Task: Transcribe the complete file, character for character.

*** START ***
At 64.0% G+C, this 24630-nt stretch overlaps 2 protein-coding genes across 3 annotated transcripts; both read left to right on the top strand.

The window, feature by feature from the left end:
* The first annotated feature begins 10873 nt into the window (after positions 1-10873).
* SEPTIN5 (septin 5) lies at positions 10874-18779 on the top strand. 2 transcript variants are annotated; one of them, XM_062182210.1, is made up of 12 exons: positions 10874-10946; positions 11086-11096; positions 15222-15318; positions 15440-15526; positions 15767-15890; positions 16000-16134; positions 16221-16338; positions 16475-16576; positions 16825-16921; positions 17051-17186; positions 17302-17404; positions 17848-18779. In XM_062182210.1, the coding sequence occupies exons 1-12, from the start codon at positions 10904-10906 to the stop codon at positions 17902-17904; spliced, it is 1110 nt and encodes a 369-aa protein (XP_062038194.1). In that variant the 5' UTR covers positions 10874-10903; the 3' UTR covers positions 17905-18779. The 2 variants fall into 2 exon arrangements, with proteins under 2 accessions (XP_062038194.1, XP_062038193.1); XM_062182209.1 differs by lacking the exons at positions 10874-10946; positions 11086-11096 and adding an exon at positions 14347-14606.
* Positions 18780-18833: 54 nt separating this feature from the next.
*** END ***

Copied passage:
At 64.0% G+C, this 24630-nt stretch overlaps 2 protein-coding genes across 3 annotated transcripts; both read left to right on the top strand.

The window, feature by feature from the left end:
* The first annotated feature begins 10873 nt into the window (after positions 1-10873).
* SEPTIN5 (septin 5) lies at positions 10874-18779 on the top strand. 2 transcript variants are annotated; one of them, XM_062182210.1, is made up of 12 exons: positions 10874-10946; positions 11086-11096; positions 15222-15318; positions 15440-15526; positions 15767-15890; positions 16000-16134; positions 16221-16338; positions 16475-16576; positions 16825-16921; positions 17051-17186; positions 17302-17404; positions 17848-18779. In XM_062182210.1, the coding sequence occupies exons 1-12, from the start codon at positions 10904-10906 to the stop codon at positions 17902-17904; spliced, it is 1110 nt and encodes a 369-aa protein (XP_062038194.1). In that variant the 5' UTR covers positions 10874-10903; the 3' UTR covers positions 17905-18779. The 2 variants fall into 2 exon arrangements, with proteins under 2 accessions (XP_062038194.1, XP_062038193.1); XM_062182209.1 differs by lacking the exons at positions 10874-10946; positions 11086-11096 and adding an exon at positions 14347-14606.
* Positions 18780-18833: 54 nt separating this feature from the next.